What to Wear in the Snow

By Kathryn Walsh

Baby, it's cold outside. The best snow gear to keep warm and comfortable.

What to Wear in the Snow

In the movie “White Christmas,” Rosemary Clooney sings, “I want to wash my hands, my face and hair with snow.” Clearly, she had never actually felt snow. It's cold! Like, really, really cold. It's also beautiful, and incredibly fun to play in, provided you're wearing clothes that are built to keep you cozy and dry. So before you hit the slopes in Tahoe or take a wintertime tour of Québec City, stock up on warm, waterproof gear.

Start with: a warm, dry base layer

In case your outer layer lets any snow get through to your skin, wear a base layer of clothes that are designed to stay dry. Opt for woolen long underwear, fleece or synthetic fabrics. On really icy days, or if you're not planning to wear snow pants, layer long underwear under a pair of warm pants.

Then add: winter shells

Function matters more than fashion when it comes to snow gear, so nix your stylish-but-impractical peacoat or other jacket. Wear insulated pants and a coat made of waterproof material. Typically, parkas and snow pants fit the bill. You can find appropriate protective shells from ski shops and online retailers that serve skiers and snowboarders. If you're planning to attempt any winter sports, you may prefer overall-style pants, which won't fall down if you do.

Pull on: snow boots

Boots that weren't designed specifically for snow probably won't keep your feet warm and dry. Choose fully waterproofed snow boots that go at least to your ankles, or preferably to mid-calf. Wear them with thin wool or synthetic socks.

Finish with: waterproof or water-resistant accessories

Gloves, a hat and a neck protector are all essentials for snowy places. If you're just planning to walk around in the snow, pieces made of fleece should suit you fine. You may prefer mittens over gloves, because they'll keep your hands warmer. But if dexterity is your primary concern, choose gloves. For snow sports, wear insulated waterproof gloves, and choose a neck gaiter instead of a scarf. It will keep your neck and chin warm without budging or unfurling.

Don't bother with: anything cotton

If you're just strolling from your hotel to a museum down the street, you can certainly wear jeans in comfort. But if your plans involve actually making contact with snow, or being out in the stuff for an extended period of time, avoid all things cotton. When it gets wet, it stays wet for a long time, and it feels heavy and cold.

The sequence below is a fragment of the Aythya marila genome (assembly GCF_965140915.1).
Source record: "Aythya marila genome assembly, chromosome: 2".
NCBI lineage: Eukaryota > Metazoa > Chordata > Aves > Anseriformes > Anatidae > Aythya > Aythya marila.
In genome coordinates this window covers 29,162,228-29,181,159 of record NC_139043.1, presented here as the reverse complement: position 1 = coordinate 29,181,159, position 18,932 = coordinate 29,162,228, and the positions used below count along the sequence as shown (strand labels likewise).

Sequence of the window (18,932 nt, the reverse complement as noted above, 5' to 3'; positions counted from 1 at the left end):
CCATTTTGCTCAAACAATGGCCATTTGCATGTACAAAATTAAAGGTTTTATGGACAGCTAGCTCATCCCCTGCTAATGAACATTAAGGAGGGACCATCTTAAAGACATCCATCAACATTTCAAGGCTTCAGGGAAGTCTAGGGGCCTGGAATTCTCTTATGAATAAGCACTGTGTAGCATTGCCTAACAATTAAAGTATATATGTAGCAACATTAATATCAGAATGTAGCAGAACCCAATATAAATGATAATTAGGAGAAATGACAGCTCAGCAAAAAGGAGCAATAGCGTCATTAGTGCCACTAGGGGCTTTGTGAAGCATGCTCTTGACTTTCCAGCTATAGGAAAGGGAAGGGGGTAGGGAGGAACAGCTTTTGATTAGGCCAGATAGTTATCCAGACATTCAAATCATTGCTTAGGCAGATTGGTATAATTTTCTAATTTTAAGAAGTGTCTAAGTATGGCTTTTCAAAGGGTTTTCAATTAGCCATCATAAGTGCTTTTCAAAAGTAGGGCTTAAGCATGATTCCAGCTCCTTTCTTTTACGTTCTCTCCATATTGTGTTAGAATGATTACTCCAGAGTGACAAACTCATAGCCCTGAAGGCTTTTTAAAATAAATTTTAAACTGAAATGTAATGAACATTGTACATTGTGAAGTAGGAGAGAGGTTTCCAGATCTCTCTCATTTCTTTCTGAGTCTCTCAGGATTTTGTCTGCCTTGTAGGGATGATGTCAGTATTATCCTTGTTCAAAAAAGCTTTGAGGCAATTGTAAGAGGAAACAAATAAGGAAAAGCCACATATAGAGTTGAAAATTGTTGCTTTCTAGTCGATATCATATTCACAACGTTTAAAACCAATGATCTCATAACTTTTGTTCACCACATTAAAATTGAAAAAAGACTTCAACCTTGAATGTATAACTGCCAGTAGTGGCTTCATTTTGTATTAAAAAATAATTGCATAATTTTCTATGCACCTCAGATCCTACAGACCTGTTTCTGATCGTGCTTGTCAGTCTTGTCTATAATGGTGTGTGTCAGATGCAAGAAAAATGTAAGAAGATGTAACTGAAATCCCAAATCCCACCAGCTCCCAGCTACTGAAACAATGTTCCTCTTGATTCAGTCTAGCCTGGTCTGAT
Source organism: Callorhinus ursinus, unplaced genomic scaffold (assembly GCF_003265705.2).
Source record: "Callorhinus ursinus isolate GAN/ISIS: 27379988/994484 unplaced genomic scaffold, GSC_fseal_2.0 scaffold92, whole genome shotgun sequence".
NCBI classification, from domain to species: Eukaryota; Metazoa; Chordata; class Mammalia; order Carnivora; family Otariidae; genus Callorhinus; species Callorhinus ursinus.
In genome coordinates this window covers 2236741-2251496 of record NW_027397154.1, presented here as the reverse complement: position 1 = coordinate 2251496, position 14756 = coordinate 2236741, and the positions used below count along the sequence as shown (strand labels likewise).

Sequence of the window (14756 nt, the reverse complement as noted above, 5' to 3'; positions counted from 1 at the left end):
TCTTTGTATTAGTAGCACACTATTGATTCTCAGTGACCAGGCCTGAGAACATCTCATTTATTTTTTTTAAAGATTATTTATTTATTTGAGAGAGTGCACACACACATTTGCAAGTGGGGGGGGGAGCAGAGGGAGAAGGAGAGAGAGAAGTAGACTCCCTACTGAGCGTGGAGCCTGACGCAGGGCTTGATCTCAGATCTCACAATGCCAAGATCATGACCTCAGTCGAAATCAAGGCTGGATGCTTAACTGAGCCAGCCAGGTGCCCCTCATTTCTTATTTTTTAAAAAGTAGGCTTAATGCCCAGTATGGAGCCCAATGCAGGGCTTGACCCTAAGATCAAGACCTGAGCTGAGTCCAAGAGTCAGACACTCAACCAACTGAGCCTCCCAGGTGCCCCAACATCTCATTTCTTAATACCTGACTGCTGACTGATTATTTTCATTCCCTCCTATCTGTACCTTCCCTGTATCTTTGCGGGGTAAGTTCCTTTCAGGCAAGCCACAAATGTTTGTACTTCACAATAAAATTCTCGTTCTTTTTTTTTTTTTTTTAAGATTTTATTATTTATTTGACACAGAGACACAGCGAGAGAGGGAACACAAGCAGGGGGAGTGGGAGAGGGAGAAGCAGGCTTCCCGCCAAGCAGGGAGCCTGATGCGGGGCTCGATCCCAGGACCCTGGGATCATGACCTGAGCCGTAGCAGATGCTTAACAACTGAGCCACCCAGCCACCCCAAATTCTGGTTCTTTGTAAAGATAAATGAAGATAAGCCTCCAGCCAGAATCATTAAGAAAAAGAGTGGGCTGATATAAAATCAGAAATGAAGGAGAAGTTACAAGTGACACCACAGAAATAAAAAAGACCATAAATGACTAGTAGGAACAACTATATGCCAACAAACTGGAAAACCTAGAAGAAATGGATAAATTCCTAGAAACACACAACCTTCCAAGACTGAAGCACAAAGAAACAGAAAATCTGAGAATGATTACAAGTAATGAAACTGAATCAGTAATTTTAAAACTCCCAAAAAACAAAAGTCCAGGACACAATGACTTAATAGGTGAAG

Don't bother with: anything that needs adjusting

A skirt that rides up, pants that slip down or anything that tends to itch is a bad choice to wear in the snow. Once you have on all your gear, getting access to your innermost layers of clothing is hard to do, at least without pulling off your gloves and exposing your fingers to the cold air. Wear clothes that will stay put and stay comfortable.

Traveling with snow gear

Snow boots don't fold well, and one warm parka can take up half a standard suitcase. Packing for a snowy trip requires some creativity, and it may mean paring down the rest of your wardrobe to make more room for your cold weather essentials.

First, fold and roll all of your smaller pieces, like undergarments and T-shirts, and stuff them into your boots to maximize space. Place your boots into your suitcase first.

Next, invest in space-saving bags, which help you condense your bulky pieces into smaller cubes. (Vacuum-seal bags get really small, but without your trusty vacuum in your hotel room, you may not be able to fit your winter gear back into your suitcase at the end of the trip.) If it's cold in your home city, save suitcase space by wearing your parka to the airport and stuff it into the overhead compartment for the flight.

About the Author

Cooking, travel and parenting are three of Kathryn Walsh's passions. She makes chicken nuggets during days nannying, whips up vegetarian feasts at night and road trips on weekends. Her work has appeared to The Syracuse Post-Standard and insider magazine. Walsh received a master's degree in journalism from Syracuse University.